Posted 26 January, 2017
Lets start out with saying that ZFS on Linux (ZoL) is pretty awesome, snapshots, compression-on-the-fly, quota’s, … I love it. However ZoL also has issue’s, I even blogged about some in the past. (a full ZFS pool, failing to load ZFS module) Most cases where my own fault, but still, its very uncommon for a file system to be such a pain in the ass.
The last few days, I tried to find out why, my installation was so slow. Slow in this context is hard to define. Sometimes users complained about slow ls runs, while write speed was decent enough … read speed was also fine, perhaps NFS was at fault, perhaps disks, controller, … ?
Long story short, I looked for some tuning options, as the defaults most likely aren’t perfect. Before I take all the credit, I was masterly helped by senior systems engineer, ewwhite in this matter. So lets go over some “simple” tune options during initial creation.
Bragging rights, right ? Sadly its for work… (or happy for my power bill)
Setting these value’s can be done on a live system, however most of them will only apply for new data or rewrites, so try to do them when creating a pool. Setting them to a pool is done :
# in case you want to apply to a specific subpool zfs set parameter=value pool/subpool # pool and all not locally set subpools, will receive this parameter zfs set parameter=value pool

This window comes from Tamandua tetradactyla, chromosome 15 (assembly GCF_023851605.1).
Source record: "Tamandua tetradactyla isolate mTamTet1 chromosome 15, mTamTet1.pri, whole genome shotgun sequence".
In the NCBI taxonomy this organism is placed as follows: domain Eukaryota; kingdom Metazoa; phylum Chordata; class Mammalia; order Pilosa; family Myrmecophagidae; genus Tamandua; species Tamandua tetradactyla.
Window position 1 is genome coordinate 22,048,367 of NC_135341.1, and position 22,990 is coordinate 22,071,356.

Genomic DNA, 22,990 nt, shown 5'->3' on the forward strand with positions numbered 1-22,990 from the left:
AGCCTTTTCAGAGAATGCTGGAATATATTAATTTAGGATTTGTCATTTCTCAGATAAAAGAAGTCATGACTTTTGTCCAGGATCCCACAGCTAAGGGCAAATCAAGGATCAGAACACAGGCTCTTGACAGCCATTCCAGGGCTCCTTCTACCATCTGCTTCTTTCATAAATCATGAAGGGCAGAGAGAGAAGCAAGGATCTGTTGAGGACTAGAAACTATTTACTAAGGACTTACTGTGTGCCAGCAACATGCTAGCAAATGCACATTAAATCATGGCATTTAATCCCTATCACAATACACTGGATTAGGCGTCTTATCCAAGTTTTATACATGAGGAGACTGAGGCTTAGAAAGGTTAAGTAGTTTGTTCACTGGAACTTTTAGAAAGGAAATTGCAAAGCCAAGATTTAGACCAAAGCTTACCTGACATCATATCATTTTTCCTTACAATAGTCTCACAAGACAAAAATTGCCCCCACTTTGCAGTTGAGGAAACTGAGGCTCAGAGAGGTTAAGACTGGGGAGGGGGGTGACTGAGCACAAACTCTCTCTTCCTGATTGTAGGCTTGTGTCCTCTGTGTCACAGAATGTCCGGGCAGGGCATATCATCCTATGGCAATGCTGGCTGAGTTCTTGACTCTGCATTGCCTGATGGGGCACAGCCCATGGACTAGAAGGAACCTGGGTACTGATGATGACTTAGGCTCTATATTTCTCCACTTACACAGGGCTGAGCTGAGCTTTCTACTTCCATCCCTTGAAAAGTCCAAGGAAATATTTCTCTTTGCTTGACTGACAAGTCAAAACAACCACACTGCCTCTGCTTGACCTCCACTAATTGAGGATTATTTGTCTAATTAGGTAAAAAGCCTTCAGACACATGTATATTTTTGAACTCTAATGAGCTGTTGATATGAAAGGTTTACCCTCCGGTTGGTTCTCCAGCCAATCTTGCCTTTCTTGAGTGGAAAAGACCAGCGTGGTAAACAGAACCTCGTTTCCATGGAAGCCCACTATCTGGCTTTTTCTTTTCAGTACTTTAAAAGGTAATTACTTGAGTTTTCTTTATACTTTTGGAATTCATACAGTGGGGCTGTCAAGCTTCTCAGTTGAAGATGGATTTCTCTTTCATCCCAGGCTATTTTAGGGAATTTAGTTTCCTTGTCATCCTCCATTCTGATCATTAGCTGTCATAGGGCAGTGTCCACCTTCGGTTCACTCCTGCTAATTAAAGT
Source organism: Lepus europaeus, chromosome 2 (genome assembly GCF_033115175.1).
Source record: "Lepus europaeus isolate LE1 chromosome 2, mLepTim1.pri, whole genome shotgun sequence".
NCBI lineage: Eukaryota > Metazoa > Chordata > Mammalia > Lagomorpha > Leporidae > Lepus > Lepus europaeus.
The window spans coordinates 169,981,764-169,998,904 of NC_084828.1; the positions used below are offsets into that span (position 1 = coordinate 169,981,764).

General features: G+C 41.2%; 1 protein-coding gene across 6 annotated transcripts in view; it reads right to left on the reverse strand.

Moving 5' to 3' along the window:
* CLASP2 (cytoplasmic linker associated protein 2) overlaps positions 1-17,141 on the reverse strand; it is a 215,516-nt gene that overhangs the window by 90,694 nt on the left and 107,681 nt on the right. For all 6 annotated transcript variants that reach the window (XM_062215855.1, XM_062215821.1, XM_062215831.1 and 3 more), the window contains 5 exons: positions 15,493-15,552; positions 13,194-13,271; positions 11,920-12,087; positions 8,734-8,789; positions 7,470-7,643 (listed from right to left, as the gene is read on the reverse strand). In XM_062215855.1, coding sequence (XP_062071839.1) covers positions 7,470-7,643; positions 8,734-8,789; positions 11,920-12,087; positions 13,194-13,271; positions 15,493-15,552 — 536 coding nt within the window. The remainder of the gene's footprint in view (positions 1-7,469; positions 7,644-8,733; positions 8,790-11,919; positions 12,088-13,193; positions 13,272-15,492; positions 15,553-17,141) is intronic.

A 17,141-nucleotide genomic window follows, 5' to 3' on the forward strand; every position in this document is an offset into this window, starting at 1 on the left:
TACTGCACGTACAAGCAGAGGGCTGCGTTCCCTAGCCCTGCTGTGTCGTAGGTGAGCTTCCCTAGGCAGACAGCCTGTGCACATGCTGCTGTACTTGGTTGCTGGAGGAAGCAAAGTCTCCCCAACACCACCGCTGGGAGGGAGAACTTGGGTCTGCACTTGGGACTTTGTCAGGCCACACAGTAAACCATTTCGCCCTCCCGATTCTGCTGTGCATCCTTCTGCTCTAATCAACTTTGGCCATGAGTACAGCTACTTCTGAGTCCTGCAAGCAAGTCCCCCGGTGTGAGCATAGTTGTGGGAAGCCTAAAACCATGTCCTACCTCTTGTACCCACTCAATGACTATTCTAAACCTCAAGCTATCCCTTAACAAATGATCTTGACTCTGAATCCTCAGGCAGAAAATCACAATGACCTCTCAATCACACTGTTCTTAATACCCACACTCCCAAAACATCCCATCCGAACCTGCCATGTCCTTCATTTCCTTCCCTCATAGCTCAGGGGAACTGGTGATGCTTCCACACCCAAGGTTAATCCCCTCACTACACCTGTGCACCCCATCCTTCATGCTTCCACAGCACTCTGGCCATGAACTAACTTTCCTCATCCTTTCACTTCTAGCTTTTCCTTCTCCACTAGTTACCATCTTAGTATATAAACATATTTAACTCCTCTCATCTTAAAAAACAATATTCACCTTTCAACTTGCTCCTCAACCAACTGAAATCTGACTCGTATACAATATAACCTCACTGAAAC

Sub-pools inherit from the pool above them, so setting these features will auto-magically inherit from the top level setting when you create sub-pools. (Eg. tank/users will inherit from tank unless defined otherwise)
zfs set xattr=sa tank/users zfs send tank/users > tank/users_disk.img zfs destroy tank/users zfs receive tank/users < tank/users_disk.img
[[email protected] jbod1]# zfs get all huginn| grep compres huginn compressratio 1.36x - huginn compression lz4 local
That’s 36 TB of extra space… note : allot of data is already compressed more heavy using gzip. This is a must have. Not only does it help you get more storage, writing uncompressed data is most likely taking longer then writing compressed data.
And that’s it, next time lets look at the kernel module 🙂
If you enjoyed this article, please consider buying me a Dr Pepper.
Fuel the beast!
Buy me a Dr Pepper